After working for Google’s strategy branch in London, Clemens joined Merantix in 2018 in an operational role. Alongside our founders, Rasmus and Adrian, he supported the initial Merantix fundraising efforts and the overall Venture Studio setup. One of the first projects during this time was in the automotive industry - where he decided to found his own company, SiaSearch. Having completed prestigious research projects and signed first customers, SiaSearch has started to apply its technology stack and expertise to a wider range of topics in data management. The interview was a fascinating lesson in “innovation through evolution”.
Finn: Your company SiaSearch started in the automotive sector, more specifically in autonomous driving. Do you have a vision for what the sphere of mobility will look like by, say 2050?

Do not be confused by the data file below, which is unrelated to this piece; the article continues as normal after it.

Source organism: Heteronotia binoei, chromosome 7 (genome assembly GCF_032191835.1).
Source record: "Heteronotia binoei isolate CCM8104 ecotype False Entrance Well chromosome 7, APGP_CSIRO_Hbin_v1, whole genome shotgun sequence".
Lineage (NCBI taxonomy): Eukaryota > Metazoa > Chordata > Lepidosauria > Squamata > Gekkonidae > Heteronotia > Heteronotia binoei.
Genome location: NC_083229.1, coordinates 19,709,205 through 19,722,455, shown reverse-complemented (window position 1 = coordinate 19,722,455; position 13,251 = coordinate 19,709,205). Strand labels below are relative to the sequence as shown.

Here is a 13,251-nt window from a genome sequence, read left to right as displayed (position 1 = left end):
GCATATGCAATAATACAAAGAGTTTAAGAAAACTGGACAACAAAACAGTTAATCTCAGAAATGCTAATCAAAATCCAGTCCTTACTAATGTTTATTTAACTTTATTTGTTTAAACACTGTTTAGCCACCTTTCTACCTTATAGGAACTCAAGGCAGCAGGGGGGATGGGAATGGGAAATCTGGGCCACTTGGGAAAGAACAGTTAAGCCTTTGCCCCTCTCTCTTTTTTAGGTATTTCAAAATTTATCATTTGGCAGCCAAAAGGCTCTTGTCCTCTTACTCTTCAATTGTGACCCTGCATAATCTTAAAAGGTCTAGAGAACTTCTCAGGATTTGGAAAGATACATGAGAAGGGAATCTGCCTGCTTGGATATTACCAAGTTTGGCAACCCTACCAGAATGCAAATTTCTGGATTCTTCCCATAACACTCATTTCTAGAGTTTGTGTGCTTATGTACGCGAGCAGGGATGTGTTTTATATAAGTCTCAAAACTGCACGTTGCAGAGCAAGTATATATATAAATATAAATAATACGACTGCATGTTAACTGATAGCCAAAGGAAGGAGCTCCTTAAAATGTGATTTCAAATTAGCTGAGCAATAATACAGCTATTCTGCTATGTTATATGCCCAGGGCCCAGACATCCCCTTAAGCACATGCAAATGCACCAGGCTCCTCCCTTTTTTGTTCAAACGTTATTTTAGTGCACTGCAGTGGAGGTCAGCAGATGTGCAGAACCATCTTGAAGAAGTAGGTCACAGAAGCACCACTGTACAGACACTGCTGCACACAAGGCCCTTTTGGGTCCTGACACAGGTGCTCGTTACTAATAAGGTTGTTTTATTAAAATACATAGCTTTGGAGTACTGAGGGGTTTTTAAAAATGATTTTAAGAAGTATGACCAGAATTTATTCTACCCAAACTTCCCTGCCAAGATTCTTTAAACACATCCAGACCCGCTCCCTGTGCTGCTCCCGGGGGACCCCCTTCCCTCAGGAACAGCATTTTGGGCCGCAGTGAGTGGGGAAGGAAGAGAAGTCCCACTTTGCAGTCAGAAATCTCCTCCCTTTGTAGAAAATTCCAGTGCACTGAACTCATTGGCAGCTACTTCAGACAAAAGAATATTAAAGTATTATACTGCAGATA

Clemens: I think it would be a bit presumptuous to just project the future of mobility that far out. But that's also one of the great reasons to work on mobility, it’s an extremely dynamic field - and has been for the last 200 years. Today, I would say three main themes emerge: firstly, mobility is becoming more electrified. That of course has been greatly impacted by the work that Tesla has done, independent of what you think about them. Secondly, sharing is becoming more crucial. This includes thinking about what distances you should cover with what kind of device. And lastly, what we are working on, autonomy.
And, I think autonomy is a particularly exciting piece because it enables so many more dimensions. It affects urban planning, individuality, time and space usage. What we can say now though is that people have been a bit optimistic about the speed at which we could arrive at full autonomy. We won't just suddenly have robot taxis and this grand vision that McKinsey pointed out in their reports. Instead it will come through a whole bunch of continuous improvements, solving autonomy in a constraint type of environment. So starting from driving on the highway, which we sometimes already do, but also of course in the unmanned areas of logistics, last mile delivery, in construction and mining. These are all areas where autonomy is partially already in operation.